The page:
Objective: To illustrate how measurement practices can be advanced by using as an example the fatigue item bank (FIB) and its applications (short forms and computerized adaptive testing [CAT]) that were developed through the National Institutes of Health Patient Reported Outcomes Measurement Information System (PROMIS) Cooperative Group.
Design: Psychometric analysis of data collected by an Internet survey company using item response theory-related techniques.
Setting: A U.S. general population representative sample collected through the Internet.
Participants: Respondents used for dimensionality evaluation of the PROMIS FIB (N=603) and item calibrations (N=14,931).
Interventions: Not applicable.
Main outcome measures: Fatigue items (112) developed by the PROMIS fatigue domain working group, 13-item Functional Assessment of Chronic Illness Therapy-Fatigue, and 4-item Medical Outcomes Study 36-Item Short Form Health Survey Vitality scale.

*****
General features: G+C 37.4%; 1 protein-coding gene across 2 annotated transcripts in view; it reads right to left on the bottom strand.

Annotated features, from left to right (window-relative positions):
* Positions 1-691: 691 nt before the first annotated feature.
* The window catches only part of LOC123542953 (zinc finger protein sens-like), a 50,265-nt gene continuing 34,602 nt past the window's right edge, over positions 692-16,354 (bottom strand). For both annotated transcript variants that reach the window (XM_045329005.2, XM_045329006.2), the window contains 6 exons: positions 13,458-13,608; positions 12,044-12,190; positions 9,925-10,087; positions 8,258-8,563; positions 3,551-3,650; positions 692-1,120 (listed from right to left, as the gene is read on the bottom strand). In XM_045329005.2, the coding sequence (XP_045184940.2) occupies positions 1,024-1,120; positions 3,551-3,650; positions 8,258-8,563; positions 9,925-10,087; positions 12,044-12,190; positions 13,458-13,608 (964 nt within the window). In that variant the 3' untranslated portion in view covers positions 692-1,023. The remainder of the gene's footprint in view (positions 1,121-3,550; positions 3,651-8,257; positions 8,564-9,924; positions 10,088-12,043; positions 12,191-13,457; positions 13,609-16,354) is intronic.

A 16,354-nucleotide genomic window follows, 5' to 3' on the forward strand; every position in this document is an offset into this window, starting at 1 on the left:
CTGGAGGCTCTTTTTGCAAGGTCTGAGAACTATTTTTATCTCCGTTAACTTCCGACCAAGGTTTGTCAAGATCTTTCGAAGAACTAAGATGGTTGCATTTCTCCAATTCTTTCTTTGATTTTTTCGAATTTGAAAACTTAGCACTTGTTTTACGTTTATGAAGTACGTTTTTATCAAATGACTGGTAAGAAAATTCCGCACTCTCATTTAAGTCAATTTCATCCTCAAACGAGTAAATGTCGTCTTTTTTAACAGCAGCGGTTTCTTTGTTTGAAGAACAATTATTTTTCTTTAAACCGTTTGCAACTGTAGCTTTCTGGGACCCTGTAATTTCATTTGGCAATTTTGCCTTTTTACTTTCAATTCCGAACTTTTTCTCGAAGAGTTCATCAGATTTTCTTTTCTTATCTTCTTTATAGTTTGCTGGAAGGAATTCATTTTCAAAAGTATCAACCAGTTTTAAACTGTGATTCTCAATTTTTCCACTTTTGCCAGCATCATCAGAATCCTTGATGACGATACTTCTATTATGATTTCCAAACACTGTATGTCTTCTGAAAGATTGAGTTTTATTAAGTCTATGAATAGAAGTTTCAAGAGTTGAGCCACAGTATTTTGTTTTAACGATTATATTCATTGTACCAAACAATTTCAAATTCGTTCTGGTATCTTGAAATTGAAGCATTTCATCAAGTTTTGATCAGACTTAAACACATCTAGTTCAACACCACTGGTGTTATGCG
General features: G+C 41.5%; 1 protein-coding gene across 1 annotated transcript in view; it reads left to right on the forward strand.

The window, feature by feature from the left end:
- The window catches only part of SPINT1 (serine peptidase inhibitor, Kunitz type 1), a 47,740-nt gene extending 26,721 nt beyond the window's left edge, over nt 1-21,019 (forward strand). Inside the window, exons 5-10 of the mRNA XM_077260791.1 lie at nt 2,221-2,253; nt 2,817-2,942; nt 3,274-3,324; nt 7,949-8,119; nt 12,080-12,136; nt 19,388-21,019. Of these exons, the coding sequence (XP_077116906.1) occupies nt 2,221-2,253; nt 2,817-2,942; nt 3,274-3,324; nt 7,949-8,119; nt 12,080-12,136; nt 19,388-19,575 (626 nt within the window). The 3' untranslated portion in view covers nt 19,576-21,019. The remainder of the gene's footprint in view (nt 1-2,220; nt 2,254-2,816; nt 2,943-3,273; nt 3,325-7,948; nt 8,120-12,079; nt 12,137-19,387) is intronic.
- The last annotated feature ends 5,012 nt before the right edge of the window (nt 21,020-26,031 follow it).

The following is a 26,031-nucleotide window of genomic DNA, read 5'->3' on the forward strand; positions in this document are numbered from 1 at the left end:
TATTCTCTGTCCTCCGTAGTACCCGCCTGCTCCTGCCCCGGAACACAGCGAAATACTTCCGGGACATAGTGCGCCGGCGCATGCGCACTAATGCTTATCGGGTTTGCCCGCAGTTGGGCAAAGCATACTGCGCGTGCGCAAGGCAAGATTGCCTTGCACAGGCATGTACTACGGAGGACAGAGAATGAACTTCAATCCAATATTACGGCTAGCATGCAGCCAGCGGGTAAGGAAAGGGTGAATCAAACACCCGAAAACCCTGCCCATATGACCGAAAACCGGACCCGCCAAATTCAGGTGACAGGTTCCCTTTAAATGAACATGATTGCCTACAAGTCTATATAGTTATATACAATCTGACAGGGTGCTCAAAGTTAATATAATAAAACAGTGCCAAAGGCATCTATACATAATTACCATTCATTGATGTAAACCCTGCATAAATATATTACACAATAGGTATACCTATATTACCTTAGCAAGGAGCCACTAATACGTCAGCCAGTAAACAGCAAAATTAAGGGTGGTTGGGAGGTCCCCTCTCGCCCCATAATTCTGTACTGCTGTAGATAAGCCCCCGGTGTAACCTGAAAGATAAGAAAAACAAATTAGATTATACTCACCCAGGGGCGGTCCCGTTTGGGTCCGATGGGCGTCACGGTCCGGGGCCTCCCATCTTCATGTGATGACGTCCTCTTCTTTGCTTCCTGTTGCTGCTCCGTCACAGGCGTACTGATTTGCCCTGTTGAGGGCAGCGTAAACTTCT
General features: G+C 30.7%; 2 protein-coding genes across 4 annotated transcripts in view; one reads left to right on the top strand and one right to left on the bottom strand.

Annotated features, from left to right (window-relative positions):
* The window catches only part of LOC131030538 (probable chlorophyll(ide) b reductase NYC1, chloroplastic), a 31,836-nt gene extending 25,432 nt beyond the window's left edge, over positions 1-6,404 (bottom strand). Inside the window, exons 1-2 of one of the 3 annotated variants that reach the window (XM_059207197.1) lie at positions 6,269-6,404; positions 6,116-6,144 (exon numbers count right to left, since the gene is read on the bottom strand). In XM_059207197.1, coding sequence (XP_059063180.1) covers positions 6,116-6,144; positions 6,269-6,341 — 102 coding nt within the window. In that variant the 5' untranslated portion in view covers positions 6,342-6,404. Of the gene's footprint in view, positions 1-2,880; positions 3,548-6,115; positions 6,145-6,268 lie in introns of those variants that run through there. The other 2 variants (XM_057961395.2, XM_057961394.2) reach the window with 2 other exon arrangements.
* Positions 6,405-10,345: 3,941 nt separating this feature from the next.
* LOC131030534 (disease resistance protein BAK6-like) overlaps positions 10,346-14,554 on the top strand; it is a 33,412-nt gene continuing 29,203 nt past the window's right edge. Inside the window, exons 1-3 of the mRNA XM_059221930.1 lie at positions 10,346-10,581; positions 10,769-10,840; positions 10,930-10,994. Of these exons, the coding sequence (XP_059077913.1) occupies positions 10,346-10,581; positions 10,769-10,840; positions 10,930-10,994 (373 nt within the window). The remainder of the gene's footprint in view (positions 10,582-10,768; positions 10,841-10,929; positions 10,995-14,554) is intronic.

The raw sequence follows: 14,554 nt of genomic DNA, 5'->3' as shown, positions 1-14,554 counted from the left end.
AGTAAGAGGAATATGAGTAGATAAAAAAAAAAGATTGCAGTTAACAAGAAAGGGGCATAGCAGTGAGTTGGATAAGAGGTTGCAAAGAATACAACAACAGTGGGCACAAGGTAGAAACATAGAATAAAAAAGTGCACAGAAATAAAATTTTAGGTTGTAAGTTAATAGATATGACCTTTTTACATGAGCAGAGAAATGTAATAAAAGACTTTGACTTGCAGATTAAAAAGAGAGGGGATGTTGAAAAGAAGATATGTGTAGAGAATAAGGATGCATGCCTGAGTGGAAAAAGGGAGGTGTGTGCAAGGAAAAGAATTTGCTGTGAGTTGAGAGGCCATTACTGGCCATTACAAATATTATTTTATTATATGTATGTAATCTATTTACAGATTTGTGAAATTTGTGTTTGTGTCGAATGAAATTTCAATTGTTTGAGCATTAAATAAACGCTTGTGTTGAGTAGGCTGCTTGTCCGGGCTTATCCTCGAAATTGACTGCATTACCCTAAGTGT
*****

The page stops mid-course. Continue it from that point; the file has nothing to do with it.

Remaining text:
Results: The PROMIS FIB version 1, which consists of 95 items, showed acceptable psychometric properties. CAT showed consistently better precision than short forms. However, all 3 short forms showed good precision for most participants in that more than 95% of the sample could be measured precisely with reliability greater than 0.9.
Conclusions: Measurement practice can be advanced by using a psychometrically sound measurement tool and its applications. This example shows that CAT and short forms derived from the PROMIS FIB can reliably estimate fatigue reported by the U.S. general population. Evaluation in clinical populations is warranted before the item bank can be used for clinical trials.
Copyright © 2011 American Congress of Rehabilitation Medicine. Published by Elsevier Inc. All rights reserved.